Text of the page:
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GadflyIn a futile effort to counter the influence of test-preparation companies, New York City’s education department changed part of the test it administers to four-year-olds to determine whether or not they are gifted and talented. For parents who cannot afford to send their child to one of the city’s myriad private schools, a coveted and scarce seat in a public school gifted program is the best start they could give to their children. While many lament the unjust advantage that students with access to test-prep programs obtain, the true tragedy is the dearth of suitable options for all of the gifted children. For more, listen to this week’s Gadfly Show.

Eliciting a keen sense of deja vu, this year's AP Report to the Nation—College Board's tracking of AP course-taking patterns and exam pass rates—offers the same three takeaways as last year's report: Participation rates in the AP are fast on the rise (up 2 percentage points since last year and 14 since last decade). So are AP exam passing rates: up 1.5 percentage points since 2011 and 7 points since 2002. Still, minority involvement flounders, with less than a third of "qualified" Latinos and African American (as decided by PSAT scores) enrolling in an AP course. Expect further unpacking of what these numbers may mean for Common Core implementation, college-remediation courses, and more next week.

The congressionally mandated Equity and...

Do students of a feather flock together, or are kids more like chameleons? This new study contends the latter, via evidence suggesting that students whose grades are higher or lower than their friends’ tend to become more like their peers over time. The researchers (members of a partnership between the National Science Foundation and a team of high school students) surveyed 158 teens at New York’s Maine-Endwell High School on the identities of their best friends, friends, and acquaintances, yielding three “social networks”; the authors then tracked all of these individuals’ GPAs over one year to compare their achievement with those in their networks. The results: Students whose peers outperformed them at the start tended to do better by the end of the year, while those whose peers underperformed them were more likely to see their grades slip. This effect was stronger among friends than among acquaintances or, oddly, best friends. The authors theorize that academic habits are “socially contagious” in much the same way as are fashions and fads (though they note that it could simply be, for example, that students “on the way up” tend to seek out and attract higher-performing friends—ditto students who are beginning to slide). Still and all, such findings may have important implications for ed policy. For instance, while lower-performing students may benefit from the company of stronger performers (at least if they become friends), could such mixing wind up harming high performers? We eagerly await more research on this issue. Meanwhile, we’re...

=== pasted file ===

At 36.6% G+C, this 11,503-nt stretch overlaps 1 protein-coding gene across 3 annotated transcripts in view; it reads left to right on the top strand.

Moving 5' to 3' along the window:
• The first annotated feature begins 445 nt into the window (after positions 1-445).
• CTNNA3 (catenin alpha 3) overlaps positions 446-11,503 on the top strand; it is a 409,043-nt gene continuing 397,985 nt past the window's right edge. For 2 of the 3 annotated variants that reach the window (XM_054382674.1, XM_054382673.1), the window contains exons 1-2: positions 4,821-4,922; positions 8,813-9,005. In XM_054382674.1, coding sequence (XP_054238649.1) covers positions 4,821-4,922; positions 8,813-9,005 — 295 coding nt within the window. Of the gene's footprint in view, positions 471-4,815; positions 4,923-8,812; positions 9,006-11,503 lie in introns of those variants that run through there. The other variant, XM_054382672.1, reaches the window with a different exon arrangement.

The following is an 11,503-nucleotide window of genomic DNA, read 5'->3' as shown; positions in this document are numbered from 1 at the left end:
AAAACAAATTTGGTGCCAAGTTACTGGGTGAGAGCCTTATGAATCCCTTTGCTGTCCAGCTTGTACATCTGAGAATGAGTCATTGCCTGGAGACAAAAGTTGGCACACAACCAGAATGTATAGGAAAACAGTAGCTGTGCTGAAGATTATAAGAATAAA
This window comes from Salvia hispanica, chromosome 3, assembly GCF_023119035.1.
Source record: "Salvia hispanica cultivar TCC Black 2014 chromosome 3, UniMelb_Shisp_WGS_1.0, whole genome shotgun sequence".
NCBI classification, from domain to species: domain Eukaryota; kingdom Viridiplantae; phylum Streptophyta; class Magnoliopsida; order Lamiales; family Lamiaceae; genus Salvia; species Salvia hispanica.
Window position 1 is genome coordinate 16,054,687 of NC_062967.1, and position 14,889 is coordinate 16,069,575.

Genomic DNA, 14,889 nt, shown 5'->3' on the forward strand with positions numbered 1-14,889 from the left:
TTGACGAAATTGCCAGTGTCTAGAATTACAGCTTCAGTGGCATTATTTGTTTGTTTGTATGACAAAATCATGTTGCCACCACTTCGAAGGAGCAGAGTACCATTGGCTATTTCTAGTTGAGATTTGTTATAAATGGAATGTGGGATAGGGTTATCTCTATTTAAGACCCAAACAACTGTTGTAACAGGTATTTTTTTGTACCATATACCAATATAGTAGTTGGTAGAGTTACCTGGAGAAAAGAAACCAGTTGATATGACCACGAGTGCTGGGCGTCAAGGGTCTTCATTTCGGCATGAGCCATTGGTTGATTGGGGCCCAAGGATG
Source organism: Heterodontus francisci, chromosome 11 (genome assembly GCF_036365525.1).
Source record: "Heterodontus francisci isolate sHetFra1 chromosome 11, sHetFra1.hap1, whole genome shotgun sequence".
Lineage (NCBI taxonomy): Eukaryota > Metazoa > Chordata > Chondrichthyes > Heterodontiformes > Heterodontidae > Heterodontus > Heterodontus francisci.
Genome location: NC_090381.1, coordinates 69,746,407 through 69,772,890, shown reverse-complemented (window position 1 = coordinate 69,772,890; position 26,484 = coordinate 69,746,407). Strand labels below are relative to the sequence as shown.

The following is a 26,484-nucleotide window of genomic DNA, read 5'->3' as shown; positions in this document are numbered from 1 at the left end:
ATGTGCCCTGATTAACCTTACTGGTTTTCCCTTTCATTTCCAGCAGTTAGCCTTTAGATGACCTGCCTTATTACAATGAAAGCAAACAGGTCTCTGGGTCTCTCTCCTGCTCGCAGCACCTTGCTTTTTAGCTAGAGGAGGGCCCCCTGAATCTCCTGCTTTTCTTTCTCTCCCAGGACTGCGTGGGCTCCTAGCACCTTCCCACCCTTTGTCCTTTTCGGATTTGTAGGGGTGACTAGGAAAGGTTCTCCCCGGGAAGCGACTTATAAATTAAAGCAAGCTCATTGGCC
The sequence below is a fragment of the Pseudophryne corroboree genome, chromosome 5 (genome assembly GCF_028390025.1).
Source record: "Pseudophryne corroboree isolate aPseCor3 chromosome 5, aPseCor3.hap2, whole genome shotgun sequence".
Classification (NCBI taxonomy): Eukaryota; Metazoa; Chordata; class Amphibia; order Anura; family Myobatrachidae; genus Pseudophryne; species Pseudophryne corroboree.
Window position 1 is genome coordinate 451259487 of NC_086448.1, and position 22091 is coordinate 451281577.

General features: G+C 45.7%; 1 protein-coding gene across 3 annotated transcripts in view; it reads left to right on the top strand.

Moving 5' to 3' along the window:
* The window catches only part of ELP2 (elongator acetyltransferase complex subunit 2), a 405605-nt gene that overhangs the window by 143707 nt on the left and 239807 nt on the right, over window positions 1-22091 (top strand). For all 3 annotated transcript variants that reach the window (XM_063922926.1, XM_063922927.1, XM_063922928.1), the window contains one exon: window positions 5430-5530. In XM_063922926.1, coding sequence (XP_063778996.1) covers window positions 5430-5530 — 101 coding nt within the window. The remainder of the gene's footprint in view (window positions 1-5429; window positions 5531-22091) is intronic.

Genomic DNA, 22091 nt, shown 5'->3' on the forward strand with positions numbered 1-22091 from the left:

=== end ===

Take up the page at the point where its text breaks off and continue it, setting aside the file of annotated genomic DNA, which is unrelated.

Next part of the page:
Balancing budgets in austere times requires hard tradeoffs; for schools (especially those hamstrung by restrictive collective-bargaining agreements), this often means nixing extracurricular and non-academic programs like music, the arts, or after-school athletics. This analysis by Jay Greene and his University of Arkansas colleague Daniel Bowen details how such an approach may be short-sighted. In an analysis of 657 Ohio high schools between 2004–05 and 2008–09, Greene and Bowen find that a school’s percentage of students participating in sports is associated with higher overall student performance and increased graduation rates. Specifically, the analysts find that a 10 percentage point bump in a school’s winning record (for football and boys and girls basketball) is associated with a 1.3 percentage point increase in said school’s graduation rate—and a 0.25 point bump in the percentage of students scoring proficient on the state test. Further, adding one sport to the available options for students (and controlling for multi-sport athletes) raised the graduation rate by 1 percentage point and the proficiency rate by 0.2. When ten additional students signed up for an athletic team, the school’s grad rate also increased by 1.5 percent and its percent proficient by 0.4 points (this all after controlling for school size, student demographics, and per pupil expenditures). While these results are relational, not necessarily causal, district leaders should take heed. Cutting sports programs may inadvertently fray a school’s academic prowess.